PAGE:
RAILROADS: Two for One

In Wall Street brokerage houses one day last week traders watched Louisville & Nashville Railroad common soar 7¾ points, close at $110—up $40 from its 1944 low. Two days later L. & N. directors decided to split the $100 par value blue chip stock two shares for one, the first major split in a rail stock since that of C.& O. in 1930.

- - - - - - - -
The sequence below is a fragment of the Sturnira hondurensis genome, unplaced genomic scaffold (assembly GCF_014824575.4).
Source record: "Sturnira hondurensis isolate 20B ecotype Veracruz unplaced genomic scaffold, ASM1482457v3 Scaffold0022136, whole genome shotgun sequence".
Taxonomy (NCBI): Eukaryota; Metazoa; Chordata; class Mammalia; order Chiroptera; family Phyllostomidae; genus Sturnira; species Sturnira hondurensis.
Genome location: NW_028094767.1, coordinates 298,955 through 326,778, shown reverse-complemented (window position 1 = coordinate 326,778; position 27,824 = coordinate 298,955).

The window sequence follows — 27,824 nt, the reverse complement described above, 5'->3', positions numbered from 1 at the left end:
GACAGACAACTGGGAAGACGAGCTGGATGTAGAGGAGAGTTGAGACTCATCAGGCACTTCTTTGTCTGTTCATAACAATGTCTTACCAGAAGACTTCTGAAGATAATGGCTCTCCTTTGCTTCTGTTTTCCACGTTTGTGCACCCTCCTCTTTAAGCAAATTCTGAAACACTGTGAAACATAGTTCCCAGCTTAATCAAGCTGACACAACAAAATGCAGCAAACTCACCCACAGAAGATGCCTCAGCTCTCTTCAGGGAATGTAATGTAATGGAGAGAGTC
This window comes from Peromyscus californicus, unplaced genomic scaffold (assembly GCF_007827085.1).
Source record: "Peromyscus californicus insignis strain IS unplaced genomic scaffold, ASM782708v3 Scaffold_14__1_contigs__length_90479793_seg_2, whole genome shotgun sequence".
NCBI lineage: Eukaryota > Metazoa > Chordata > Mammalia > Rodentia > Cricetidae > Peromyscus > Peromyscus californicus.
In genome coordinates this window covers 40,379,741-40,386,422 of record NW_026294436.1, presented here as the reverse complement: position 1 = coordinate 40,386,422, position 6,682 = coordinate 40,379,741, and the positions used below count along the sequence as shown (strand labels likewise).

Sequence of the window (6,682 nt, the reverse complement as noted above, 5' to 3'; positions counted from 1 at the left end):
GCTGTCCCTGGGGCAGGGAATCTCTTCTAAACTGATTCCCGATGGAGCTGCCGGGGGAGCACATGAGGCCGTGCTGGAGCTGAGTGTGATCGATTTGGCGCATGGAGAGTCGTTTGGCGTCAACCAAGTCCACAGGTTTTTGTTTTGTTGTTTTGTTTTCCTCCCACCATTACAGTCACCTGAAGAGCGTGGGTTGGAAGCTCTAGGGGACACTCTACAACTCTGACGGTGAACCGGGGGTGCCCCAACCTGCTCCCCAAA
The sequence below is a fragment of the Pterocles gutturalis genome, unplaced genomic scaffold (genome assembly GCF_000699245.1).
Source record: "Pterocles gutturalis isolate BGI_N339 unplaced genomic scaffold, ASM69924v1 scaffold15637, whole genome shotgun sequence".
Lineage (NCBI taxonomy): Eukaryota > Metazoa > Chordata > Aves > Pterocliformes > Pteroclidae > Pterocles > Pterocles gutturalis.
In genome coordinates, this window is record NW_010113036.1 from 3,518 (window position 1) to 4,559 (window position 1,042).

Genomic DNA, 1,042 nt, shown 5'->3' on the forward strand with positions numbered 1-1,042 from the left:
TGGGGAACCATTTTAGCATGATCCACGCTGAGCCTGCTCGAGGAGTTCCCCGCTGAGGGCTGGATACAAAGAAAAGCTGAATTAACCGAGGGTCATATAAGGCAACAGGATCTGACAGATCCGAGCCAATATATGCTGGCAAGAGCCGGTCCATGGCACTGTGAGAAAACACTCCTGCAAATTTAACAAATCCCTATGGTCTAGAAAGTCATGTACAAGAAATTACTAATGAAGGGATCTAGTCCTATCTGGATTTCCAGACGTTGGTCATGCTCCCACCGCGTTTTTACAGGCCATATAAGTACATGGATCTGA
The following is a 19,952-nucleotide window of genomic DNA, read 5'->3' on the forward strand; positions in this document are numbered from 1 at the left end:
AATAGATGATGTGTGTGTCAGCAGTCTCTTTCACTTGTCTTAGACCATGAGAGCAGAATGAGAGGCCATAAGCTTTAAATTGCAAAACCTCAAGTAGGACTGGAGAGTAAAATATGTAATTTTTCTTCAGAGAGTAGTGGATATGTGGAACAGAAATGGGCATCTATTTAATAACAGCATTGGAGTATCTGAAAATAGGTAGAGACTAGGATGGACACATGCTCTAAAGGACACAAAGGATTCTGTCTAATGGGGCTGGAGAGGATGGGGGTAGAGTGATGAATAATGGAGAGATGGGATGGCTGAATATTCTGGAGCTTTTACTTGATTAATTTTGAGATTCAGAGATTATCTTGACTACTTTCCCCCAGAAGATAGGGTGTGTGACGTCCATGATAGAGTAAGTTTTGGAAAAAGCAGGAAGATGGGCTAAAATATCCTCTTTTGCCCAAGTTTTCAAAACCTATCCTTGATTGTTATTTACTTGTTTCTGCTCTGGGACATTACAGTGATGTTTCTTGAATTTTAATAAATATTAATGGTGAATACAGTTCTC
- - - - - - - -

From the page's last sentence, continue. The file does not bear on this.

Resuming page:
L. & N's rise is typical of the railroads' wartime boom. The stream of freight to Southern industries and troops to & from Southern camps boosted L. & N.'s gross from $88 million in 1939 to $178...

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